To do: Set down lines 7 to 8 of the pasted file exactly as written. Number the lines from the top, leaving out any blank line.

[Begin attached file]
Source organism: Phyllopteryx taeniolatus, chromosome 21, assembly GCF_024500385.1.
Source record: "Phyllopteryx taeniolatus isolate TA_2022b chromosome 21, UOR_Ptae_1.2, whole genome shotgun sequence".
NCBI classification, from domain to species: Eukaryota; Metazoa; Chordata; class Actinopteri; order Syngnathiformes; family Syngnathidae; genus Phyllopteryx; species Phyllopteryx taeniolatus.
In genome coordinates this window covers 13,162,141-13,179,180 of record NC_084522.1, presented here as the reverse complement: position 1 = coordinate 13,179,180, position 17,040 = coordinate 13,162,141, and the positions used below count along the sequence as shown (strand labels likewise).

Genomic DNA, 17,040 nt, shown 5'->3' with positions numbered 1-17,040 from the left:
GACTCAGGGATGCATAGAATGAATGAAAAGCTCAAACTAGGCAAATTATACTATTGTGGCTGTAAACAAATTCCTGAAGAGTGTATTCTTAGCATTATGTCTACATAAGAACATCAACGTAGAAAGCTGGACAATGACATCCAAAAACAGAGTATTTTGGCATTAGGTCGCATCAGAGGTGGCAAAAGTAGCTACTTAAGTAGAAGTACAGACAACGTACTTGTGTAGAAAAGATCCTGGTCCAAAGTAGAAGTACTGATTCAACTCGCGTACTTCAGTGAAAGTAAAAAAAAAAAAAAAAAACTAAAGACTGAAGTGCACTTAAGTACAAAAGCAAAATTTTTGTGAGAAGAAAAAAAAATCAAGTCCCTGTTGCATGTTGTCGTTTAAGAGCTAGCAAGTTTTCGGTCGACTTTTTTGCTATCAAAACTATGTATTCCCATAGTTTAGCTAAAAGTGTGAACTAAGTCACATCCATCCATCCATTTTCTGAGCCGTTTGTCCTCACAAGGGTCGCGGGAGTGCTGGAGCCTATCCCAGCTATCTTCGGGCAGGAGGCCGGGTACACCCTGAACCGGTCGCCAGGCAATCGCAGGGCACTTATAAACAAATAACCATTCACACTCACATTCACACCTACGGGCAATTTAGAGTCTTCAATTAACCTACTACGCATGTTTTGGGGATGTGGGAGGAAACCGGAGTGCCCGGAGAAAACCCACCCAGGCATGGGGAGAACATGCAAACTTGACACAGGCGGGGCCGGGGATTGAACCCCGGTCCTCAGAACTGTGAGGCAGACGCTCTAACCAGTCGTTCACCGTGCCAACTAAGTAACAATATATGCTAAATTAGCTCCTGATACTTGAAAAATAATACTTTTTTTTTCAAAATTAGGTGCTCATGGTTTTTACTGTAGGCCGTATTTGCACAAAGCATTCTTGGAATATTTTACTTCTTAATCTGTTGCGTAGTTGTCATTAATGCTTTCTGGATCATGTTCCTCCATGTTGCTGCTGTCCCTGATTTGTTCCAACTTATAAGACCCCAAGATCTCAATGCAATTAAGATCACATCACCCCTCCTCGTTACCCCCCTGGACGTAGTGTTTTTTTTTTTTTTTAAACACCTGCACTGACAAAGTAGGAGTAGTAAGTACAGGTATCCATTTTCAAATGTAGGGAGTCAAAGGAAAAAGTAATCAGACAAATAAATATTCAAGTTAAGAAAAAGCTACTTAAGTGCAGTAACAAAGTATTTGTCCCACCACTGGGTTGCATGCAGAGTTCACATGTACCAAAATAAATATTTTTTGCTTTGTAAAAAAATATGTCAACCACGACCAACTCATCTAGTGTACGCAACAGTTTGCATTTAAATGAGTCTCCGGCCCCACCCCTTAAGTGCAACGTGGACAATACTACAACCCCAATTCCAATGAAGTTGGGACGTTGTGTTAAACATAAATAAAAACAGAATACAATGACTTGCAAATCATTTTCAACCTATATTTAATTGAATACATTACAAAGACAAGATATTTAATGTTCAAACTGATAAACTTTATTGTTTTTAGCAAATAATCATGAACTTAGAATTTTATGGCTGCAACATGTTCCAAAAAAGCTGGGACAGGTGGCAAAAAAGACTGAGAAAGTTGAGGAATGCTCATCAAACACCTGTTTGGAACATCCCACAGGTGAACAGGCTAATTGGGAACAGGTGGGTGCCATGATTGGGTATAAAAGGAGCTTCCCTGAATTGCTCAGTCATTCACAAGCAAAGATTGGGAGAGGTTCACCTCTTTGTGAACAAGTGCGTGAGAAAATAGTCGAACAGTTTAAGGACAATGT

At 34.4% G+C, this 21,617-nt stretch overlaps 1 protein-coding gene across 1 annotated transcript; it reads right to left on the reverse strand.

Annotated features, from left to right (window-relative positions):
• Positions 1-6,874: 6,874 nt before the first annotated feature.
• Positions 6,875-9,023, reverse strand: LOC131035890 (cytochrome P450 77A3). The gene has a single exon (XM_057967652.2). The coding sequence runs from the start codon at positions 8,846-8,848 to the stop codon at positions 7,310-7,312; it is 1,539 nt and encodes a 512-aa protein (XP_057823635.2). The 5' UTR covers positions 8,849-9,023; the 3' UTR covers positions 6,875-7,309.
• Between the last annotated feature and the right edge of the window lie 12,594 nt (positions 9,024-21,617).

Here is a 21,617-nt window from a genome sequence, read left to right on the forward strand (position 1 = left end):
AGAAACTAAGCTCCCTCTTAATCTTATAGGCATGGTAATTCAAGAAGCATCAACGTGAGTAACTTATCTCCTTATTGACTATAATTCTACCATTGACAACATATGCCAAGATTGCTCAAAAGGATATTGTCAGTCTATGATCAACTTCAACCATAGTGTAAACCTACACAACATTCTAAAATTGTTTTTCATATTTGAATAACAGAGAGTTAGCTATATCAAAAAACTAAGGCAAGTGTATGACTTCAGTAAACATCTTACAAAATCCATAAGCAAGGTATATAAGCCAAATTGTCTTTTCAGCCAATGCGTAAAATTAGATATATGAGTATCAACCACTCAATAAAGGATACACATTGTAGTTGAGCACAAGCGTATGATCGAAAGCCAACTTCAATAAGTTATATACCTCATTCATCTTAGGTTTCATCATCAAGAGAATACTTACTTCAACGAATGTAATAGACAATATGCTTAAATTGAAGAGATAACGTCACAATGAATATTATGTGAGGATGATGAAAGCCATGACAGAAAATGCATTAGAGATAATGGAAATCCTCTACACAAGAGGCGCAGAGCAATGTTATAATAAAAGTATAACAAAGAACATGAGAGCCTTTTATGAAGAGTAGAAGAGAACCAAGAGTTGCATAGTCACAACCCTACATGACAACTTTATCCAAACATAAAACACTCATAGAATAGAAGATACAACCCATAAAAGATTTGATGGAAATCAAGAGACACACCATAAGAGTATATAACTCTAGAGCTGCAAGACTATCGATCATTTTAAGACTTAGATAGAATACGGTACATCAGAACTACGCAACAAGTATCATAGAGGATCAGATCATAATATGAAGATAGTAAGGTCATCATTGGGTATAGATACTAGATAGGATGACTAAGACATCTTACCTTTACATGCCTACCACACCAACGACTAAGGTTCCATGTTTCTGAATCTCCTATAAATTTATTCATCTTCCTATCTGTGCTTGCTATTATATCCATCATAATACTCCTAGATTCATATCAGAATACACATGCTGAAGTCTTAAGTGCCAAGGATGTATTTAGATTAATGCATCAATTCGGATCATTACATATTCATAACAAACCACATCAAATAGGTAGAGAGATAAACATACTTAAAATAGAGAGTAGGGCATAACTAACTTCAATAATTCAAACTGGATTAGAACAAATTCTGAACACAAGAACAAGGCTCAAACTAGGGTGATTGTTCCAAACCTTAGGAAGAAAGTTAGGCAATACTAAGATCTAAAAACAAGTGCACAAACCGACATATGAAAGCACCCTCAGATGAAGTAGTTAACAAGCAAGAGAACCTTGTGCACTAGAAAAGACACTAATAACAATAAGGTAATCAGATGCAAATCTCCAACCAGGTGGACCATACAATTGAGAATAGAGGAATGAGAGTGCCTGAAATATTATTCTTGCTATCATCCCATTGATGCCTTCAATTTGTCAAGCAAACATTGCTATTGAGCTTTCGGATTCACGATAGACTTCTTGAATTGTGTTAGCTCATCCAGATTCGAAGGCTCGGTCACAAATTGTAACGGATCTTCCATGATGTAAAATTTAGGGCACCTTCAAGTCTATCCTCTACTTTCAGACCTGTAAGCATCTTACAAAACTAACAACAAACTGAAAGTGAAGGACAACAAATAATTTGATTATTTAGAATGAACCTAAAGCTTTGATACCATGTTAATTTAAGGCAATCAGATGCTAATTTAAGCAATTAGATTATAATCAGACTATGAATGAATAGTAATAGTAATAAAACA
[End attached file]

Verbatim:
At 34.4% G+C, this 21,617-nt stretch overlaps 1 protein-coding gene across 1 annotated transcript; it reads right to left on the reverse strand.

Annotated features, from left to right (window-relative positions):